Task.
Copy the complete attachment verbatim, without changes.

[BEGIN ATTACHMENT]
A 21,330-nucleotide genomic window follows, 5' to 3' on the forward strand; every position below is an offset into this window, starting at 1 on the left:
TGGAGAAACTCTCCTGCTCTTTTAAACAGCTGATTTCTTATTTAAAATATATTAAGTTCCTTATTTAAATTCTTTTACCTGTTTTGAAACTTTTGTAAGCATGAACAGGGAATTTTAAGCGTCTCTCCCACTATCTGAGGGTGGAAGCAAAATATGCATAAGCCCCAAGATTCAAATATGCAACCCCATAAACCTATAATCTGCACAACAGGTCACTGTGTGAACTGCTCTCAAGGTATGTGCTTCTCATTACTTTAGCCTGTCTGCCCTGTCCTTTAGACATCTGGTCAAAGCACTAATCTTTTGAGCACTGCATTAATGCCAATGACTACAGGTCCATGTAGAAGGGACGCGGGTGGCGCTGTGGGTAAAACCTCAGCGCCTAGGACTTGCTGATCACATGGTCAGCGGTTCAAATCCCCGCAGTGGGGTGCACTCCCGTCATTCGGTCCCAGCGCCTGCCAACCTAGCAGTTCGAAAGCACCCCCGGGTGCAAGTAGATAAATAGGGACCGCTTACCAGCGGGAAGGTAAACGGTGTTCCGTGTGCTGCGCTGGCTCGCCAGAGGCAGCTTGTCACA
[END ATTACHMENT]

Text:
A 21,330-nucleotide genomic window follows, 5' to 3' on the forward strand; every position below is an offset into this window, starting at 1 on the left:
TGGAGAAACTCTCCTGCTCTTTTAAACAGCTGATTTCTTATTTAAAATATATTAAGTTCCTTATTTAAATTCTTTTACCTGTTTTGAAACTTTTGTAAGCATGAACAGGGAATTTTAAGCGTCTCTCCCACTATCTGAGGGTGGAAGCAAAATATGCATAAGCCCCAAGATTCAAATATGCAACCCCATAAACCTATAATCTGCACAACAGGTCACTGTGTGAACTGCTCTCAAGGTATGTGCTTCTCATTACTTTAGCCTGTCTGCCCTGTCCTTTAGACATCTGGTCAAAGCACTAATCTTTTGAGCACTGCATTAATGCCAATGACTACAGGTCCATGTAGAAGGGACGCGGGTGGCGCTGTGGGTAAAACCTCAGCGCCTAGGACTTGCTGATCACATGGTCAGCGGTTCAAATCCCCGCAGTGGGGTGCACTCCCGTCATTCGGTCCCAGCGCCTGCCAACCTAGCAGTTCGAAAGCACCCCCGGGTGCAAGTAGATAAATAGGGACCGCTTACCAGCGGGAAGGTAAACGGTGTTCCGTGTGCTGCGCTGGCTCGCCAGAGGCAGCTTGTCACA